And if you want to use Tinkerforge I/O modules, they support C/C++, Python and TCP/IP, but not Julia yet… But calling C/C++ or TCP/IP or Python from Julia should be straight forward. For the api, see for example Doc | Tinkerforge
As ufechner7 recommends, get a Raspberry Pi with more RAM. If you are going to use an older Raspberry Pi, I recently started experimenting with a PI 3+, then you will have to increase the swap file size (maybe you’ll have to anyways). When I was adding a package it started but eventually killed the Julia process with the default swap size. At least for compilation I saw Julia documentation that recommended increasing it from the default 100 to 512. The precompiled ARM version of Julia 1.7.2 with increased swap worked for me though.
LabVIEW and NI hardware are great if you already have them and are familiar with the circuit diagram programming style but there is a high up front cost, financially and in learning LabVIEW. It’s not unheard of for a PI to ask technicians to work magic with little to no budget.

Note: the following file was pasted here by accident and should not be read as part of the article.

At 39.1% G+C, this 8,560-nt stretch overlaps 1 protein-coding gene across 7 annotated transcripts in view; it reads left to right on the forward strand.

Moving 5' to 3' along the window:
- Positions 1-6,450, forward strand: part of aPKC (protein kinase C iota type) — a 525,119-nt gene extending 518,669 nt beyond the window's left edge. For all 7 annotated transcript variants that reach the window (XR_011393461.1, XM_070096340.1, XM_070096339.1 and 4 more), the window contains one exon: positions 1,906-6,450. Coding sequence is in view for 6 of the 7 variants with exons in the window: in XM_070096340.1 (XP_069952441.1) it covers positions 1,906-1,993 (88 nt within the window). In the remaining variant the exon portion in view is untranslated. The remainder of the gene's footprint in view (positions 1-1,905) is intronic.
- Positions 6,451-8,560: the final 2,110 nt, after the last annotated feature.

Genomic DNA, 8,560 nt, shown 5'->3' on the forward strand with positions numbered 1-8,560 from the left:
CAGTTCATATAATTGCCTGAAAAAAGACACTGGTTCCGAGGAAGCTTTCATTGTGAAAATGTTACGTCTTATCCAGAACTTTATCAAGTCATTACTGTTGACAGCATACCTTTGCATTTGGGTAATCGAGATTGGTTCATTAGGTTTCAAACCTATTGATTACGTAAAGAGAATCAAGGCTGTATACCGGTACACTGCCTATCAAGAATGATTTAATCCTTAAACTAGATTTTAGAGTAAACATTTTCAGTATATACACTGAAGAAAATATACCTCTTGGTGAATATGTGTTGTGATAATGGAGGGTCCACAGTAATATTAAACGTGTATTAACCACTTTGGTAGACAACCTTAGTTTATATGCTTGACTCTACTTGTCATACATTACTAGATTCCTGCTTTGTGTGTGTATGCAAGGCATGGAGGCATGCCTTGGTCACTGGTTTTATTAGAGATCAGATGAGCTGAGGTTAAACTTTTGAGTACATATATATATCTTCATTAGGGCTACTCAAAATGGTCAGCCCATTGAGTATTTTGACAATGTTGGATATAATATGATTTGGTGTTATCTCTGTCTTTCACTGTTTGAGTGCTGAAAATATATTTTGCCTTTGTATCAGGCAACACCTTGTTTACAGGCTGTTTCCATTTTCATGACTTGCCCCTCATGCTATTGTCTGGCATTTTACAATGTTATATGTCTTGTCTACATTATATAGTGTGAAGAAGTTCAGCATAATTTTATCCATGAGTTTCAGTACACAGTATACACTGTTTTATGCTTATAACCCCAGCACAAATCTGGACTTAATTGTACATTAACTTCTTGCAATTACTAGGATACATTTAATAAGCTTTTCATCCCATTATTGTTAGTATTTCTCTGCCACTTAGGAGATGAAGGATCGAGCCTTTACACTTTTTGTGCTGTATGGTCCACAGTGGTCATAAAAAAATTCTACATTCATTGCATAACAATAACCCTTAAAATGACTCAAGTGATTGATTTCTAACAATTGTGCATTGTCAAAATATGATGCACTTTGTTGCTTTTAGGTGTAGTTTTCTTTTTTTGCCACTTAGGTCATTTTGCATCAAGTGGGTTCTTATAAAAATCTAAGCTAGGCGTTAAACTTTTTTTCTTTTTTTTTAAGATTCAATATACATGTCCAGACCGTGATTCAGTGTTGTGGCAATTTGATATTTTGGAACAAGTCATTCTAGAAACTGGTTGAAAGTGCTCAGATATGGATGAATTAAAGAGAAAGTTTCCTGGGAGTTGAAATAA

The suggestions here are great. I’m taking notes for my own tinkering.
Thanks a lot for all the replies.
I really appreciate the advice to go with something tried and trusted like Labview. The Raspberry Pi idea was suggested to my colleagues by the manufacturer of the pump they are using, and they are pretty excited do it. I’m just extra help, but I will pass on your advice.
Even if we end up going a different route I will definitely check out the embedded org and BaremetalPi, as I’m now thinking up other side projects for fun. We would be getting a new Raspberry Pi for the project, so I’d definitely go for the most RAM we can get. Thanks for the tip. As it’s an indoor application which is seemingly pretty straightforward, I don’t think tinkerforge modules will be necessary, but looks really handy for (potential) future projects.
I think that just on/off type of IO is sufficient for your application. If you need some ADC IO you may check out the MCC product line (still NI!). They have a nice C and python library. I have implemented a Julia library for the MCC 172 that you can extend for the other modules. It will be a start at least.